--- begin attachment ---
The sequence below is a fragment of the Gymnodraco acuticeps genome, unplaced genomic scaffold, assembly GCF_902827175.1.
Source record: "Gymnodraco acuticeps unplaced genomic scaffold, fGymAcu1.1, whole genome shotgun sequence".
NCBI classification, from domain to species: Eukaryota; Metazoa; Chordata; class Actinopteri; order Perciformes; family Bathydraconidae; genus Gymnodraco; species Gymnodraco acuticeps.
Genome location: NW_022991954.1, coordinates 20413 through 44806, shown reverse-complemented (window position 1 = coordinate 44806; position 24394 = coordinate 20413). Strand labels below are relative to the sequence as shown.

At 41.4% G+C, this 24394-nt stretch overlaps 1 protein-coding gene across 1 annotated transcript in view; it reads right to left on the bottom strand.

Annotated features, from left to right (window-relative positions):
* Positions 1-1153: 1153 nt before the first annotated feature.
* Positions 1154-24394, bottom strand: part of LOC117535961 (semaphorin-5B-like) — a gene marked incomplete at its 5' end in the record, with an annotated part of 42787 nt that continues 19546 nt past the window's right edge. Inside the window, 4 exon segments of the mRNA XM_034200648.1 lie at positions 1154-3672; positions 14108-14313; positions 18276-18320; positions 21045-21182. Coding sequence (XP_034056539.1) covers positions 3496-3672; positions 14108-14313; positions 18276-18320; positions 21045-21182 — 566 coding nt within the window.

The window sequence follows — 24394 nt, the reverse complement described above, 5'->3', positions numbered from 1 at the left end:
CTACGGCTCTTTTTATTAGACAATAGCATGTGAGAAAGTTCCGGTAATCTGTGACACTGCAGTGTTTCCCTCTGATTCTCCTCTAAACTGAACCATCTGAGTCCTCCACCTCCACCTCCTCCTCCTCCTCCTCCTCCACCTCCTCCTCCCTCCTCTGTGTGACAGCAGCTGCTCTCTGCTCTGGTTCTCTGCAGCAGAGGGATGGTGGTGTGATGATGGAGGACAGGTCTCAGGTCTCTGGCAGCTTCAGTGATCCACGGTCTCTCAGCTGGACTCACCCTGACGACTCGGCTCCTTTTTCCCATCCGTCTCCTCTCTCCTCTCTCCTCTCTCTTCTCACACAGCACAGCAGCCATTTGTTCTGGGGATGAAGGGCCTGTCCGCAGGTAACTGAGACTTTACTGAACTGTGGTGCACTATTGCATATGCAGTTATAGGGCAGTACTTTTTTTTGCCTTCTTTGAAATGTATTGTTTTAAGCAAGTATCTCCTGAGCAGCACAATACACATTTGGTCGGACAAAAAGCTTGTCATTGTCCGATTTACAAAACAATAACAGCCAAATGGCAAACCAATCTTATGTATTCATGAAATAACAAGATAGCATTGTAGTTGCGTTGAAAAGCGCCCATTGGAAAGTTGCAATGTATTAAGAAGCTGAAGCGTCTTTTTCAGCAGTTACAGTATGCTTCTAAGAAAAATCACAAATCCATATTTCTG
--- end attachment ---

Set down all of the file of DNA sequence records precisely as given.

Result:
The sequence below is a fragment of the Gymnodraco acuticeps genome, unplaced genomic scaffold, assembly GCF_902827175.1.
Source record: "Gymnodraco acuticeps unplaced genomic scaffold, fGymAcu1.1, whole genome shotgun sequence".
NCBI classification, from domain to species: Eukaryota; Metazoa; Chordata; class Actinopteri; order Perciformes; family Bathydraconidae; genus Gymnodraco; species Gymnodraco acuticeps.
Genome location: NW_022991954.1, coordinates 20413 through 44806, shown reverse-complemented (window position 1 = coordinate 44806; position 24394 = coordinate 20413). Strand labels below are relative to the sequence as shown.

At 41.4% G+C, this 24394-nt stretch overlaps 1 protein-coding gene across 1 annotated transcript in view; it reads right to left on the bottom strand.

Annotated features, from left to right (window-relative positions):
* Positions 1-1153: 1153 nt before the first annotated feature.
* Positions 1154-24394, bottom strand: part of LOC117535961 (semaphorin-5B-like) — a gene marked incomplete at its 5' end in the record, with an annotated part of 42787 nt that continues 19546 nt past the window's right edge. Inside the window, 4 exon segments of the mRNA XM_034200648.1 lie at positions 1154-3672; positions 14108-14313; positions 18276-18320; positions 21045-21182. Coding sequence (XP_034056539.1) covers positions 3496-3672; positions 14108-14313; positions 18276-18320; positions 21045-21182 — 566 coding nt within the window.

The window sequence follows — 24394 nt, the reverse complement described above, 5'->3', positions numbered from 1 at the left end:
CTACGGCTCTTTTTATTAGACAATAGCATGTGAGAAAGTTCCGGTAATCTGTGACACTGCAGTGTTTCCCTCTGATTCTCCTCTAAACTGAACCATCTGAGTCCTCCACCTCCACCTCCTCCTCCTCCTCCTCCTCCACCTCCTCCTCCCTCCTCTGTGTGACAGCAGCTGCTCTCTGCTCTGGTTCTCTGCAGCAGAGGGATGGTGGTGTGATGATGGAGGACAGGTCTCAGGTCTCTGGCAGCTTCAGTGATCCACGGTCTCTCAGCTGGACTCACCCTGACGACTCGGCTCCTTTTTCCCATCCGTCTCCTCTCTCCTCTCTCCTCTCTCTTCTCACACAGCACAGCAGCCATTTGTTCTGGGGATGAAGGGCCTGTCCGCAGGTAACTGAGACTTTACTGAACTGTGGTGCACTATTGCATATGCAGTTATAGGGCAGTACTTTTTTTTGCCTTCTTTGAAATGTATTGTTTTAAGCAAGTATCTCCTGAGCAGCACAATACACATTTGGTCGGACAAAAAGCTTGTCATTGTCCGATTTACAAAACAATAACAGCCAAATGGCAAACCAATCTTATGTATTCATGAAATAACAAGATAGCATTGTAGTTGCGTTGAAAAGCGCCCATTGGAAAGTTGCAATGTATTAAGAAGCTGAAGCGTCTTTTTCAGCAGTTACAGTATGCTTCTAAGAAAAATCACAAATCCATATTTCTG